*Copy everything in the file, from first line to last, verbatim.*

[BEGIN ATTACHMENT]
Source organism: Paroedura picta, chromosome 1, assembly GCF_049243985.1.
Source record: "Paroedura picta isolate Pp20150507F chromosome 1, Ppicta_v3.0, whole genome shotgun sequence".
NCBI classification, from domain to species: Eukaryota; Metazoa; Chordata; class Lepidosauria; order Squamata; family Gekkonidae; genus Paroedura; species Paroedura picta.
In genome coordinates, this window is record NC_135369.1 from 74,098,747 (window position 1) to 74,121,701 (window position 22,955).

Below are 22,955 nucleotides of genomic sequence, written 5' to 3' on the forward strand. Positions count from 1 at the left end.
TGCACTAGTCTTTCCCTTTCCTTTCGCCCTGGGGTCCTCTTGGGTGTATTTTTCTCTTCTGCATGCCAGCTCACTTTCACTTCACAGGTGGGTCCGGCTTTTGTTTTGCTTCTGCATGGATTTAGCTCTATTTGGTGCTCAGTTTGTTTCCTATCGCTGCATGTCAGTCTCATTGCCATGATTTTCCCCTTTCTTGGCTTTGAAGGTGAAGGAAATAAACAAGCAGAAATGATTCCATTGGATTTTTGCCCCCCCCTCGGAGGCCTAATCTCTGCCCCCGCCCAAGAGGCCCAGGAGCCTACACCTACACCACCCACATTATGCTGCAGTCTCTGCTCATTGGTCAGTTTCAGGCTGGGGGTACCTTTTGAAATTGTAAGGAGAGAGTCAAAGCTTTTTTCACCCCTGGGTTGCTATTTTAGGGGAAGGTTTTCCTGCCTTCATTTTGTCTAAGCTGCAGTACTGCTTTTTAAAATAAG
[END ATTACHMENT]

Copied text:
Source organism: Paroedura picta, chromosome 1, assembly GCF_049243985.1.
Source record: "Paroedura picta isolate Pp20150507F chromosome 1, Ppicta_v3.0, whole genome shotgun sequence".
NCBI classification, from domain to species: Eukaryota; Metazoa; Chordata; class Lepidosauria; order Squamata; family Gekkonidae; genus Paroedura; species Paroedura picta.
In genome coordinates, this window is record NC_135369.1 from 74,098,747 (window position 1) to 74,121,701 (window position 22,955).

Below are 22,955 nucleotides of genomic sequence, written 5' to 3' on the forward strand. Positions count from 1 at the left end.
TGCACTAGTCTTTCCCTTTCCTTTCGCCCTGGGGTCCTCTTGGGTGTATTTTTCTCTTCTGCATGCCAGCTCACTTTCACTTCACAGGTGGGTCCGGCTTTTGTTTTGCTTCTGCATGGATTTAGCTCTATTTGGTGCTCAGTTTGTTTCCTATCGCTGCATGTCAGTCTCATTGCCATGATTTTCCCCTTTCTTGGCTTTGAAGGTGAAGGAAATAAACAAGCAGAAATGATTCCATTGGATTTTTGCCCCCCCCTCGGAGGCCTAATCTCTGCCCCCGCCCAAGAGGCCCAGGAGCCTACACCTACACCACCCACATTATGCTGCAGTCTCTGCTCATTGGTCAGTTTCAGGCTGGGGGTACCTTTTGAAATTGTAAGGAGAGAGTCAAAGCTTTTTTCACCCCTGGGTTGCTATTTTAGGGGAAGGTTTTCCTGCCTTCATTTTGTCTAAGCTGCAGTACTGCTTTTTAAAATAAG